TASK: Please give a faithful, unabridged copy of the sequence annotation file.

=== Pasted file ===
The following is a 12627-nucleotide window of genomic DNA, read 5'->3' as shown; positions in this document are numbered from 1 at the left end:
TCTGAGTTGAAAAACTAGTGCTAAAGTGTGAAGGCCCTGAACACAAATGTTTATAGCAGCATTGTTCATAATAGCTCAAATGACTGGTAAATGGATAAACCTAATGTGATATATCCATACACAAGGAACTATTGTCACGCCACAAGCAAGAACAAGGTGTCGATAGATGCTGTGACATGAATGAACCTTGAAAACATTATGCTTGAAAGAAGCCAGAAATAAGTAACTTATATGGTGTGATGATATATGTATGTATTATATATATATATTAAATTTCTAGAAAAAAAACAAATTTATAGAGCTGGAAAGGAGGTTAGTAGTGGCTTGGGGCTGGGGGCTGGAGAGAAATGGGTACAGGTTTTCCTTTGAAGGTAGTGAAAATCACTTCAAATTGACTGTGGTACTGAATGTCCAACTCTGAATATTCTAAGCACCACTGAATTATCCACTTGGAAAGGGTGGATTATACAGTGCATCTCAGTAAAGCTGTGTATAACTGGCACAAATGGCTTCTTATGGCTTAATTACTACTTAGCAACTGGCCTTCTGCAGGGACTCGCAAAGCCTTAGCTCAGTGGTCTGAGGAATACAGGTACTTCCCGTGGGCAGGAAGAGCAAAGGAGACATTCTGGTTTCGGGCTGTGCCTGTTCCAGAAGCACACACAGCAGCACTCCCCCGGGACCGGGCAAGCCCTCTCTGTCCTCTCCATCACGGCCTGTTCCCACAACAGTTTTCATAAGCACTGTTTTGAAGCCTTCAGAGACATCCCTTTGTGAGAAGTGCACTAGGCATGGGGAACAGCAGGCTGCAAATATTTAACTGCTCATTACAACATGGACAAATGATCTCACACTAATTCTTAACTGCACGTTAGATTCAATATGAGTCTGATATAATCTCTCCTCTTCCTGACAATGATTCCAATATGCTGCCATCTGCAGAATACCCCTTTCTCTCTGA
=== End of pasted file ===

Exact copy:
The following is a 12627-nucleotide window of genomic DNA, read 5'->3' as shown; positions in this document are numbered from 1 at the left end:
TCTGAGTTGAAAAACTAGTGCTAAAGTGTGAAGGCCCTGAACACAAATGTTTATAGCAGCATTGTTCATAATAGCTCAAATGACTGGTAAATGGATAAACCTAATGTGATATATCCATACACAAGGAACTATTGTCACGCCACAAGCAAGAACAAGGTGTCGATAGATGCTGTGACATGAATGAACCTTGAAAACATTATGCTTGAAAGAAGCCAGAAATAAGTAACTTATATGGTGTGATGATATATGTATGTATTATATATATATATTAAATTTCTAGAAAAAAAACAAATTTATAGAGCTGGAAAGGAGGTTAGTAGTGGCTTGGGGCTGGGGGCTGGAGAGAAATGGGTACAGGTTTTCCTTTGAAGGTAGTGAAAATCACTTCAAATTGACTGTGGTACTGAATGTCCAACTCTGAATATTCTAAGCACCACTGAATTATCCACTTGGAAAGGGTGGATTATACAGTGCATCTCAGTAAAGCTGTGTATAACTGGCACAAATGGCTTCTTATGGCTTAATTACTACTTAGCAACTGGCCTTCTGCAGGGACTCGCAAAGCCTTAGCTCAGTGGTCTGAGGAATACAGGTACTTCCCGTGGGCAGGAAGAGCAAAGGAGACATTCTGGTTTCGGGCTGTGCCTGTTCCAGAAGCACACACAGCAGCACTCCCCCGGGACCGGGCAAGCCCTCTCTGTCCTCTCCATCACGGCCTGTTCCCACAACAGTTTTCATAAGCACTGTTTTGAAGCCTTCAGAGACATCCCTTTGTGAGAAGTGCACTAGGCATGGGGAACAGCAGGCTGCAAATATTTAACTGCTCATTACAACATGGACAAATGATCTCACACTAATTCTTAACTGCACGTTAGATTCAATATGAGTCTGATATAATCTCTCCTCTTCCTGACAATGATTCCAATATGCTGCCATCTGCAGAATACCCCTTTCTCTCTGA